Garden hoses–they’re a common summer sight.
But have you ever wondered whether your hose would reach the flower bed on the other side of the driveway…and wanted to find the answer without having to unwind the hose?
Assuming your hose is wound up in circles, you can use math to find the approximate length of the hose, which would tell you if it’s worth trying to reach that flower bed.
First, measure the diameter of (or the distance across) each of the circles the hose is wound in (they may not all be exactly the same, but we’re looking for a rough idea here).
If the diameter of each circle is about 2 ft, then the circumference of each circle is approximately 3 x 2 ft, or 6 ft, as the circumference equals pi (which we’re rounding to 3 to make the math easier to do in our head) times the diameter.
Circumference = pi x diameter
Circumference = 3 x 2 ft = 6 ft
This means that every time the hose is wound into a circle, it takes about 6 ft of hose.
Now we can count how many times the hose is wound into a circle and multiply that by 6 ft to find the length of hose. If the hose is wound into 10 circles, then we’d know there’s about 10 x 6, or 60 ft, of hose.
Now of course, we’re only approximating the length of the hose. The circles a hose is wound into are likely not all exactly the same size. And we approximated pi to 3, when it’s really a number that begins 3.14 and continues on and on. But often, getting an approximate answer is all we really need. It can give us an idea of whether a hose will extend to that distant flower bed…or let us know about what size hose we’d need to buy to replace it.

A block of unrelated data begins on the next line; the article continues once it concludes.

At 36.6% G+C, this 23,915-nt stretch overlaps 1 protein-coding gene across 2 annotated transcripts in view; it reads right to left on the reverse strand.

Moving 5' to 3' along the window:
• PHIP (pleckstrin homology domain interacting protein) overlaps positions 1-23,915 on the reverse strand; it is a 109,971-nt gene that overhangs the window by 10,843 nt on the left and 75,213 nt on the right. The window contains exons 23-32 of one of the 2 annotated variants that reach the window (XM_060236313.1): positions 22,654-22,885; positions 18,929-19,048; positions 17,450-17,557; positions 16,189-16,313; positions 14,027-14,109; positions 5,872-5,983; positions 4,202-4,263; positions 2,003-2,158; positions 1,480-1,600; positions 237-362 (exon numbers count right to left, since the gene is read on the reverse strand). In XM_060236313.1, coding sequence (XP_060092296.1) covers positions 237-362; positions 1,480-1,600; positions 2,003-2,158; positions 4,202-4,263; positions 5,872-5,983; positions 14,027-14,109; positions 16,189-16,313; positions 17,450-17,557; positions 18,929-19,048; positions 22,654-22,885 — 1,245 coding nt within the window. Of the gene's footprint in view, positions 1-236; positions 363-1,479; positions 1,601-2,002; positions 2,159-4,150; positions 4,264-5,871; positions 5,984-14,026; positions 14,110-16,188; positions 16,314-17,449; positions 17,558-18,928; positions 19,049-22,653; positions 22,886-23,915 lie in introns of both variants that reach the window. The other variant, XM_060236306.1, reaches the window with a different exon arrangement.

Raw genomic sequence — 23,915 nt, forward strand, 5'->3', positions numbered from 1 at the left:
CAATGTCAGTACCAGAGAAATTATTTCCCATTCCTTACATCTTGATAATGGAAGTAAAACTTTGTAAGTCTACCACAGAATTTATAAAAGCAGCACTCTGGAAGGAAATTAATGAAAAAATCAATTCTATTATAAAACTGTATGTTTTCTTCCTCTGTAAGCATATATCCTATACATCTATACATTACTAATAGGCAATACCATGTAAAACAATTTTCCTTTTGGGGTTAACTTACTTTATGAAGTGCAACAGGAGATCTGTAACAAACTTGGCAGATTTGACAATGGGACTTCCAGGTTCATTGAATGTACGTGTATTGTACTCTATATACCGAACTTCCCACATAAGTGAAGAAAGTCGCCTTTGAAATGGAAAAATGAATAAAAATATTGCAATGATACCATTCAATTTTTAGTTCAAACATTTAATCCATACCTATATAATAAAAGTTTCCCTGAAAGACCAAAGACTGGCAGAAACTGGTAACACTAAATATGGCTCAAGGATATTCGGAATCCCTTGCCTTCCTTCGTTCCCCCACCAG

Understanding the relationship between the diameter and circumference of a circle applies in more places than you might initially think! In fact, this example was inspired by a man who shared how he uses math on his construction job to estimate the amount of material left on a roll. Remember that math is a tool we can use to help us describe God’s creation and complete the tasks He’s given us to do.
Imagine learning math in connection with real-life applications…all while building a biblical worldview!
Imagine if students really understood algebra and why they needed to learn it.
Well, now they can! Katherine’s newest curriculum covers the core concepts of algebra in a way that leaves students understanding why they’re learning what they’re learning and how it points to the Lord.
After having her own view of math transformed, Katherine has been researching, writing, and speaking on a biblical worldview of math for more than a decade. Her books on math and a biblical worldview have been used by individuals, homeschool groups, and Christian schools and colleges, and she recently finished a junior high math curriculum. Receive her free Math from a Biblical Worldview e-mail course at mathisnotneutral.com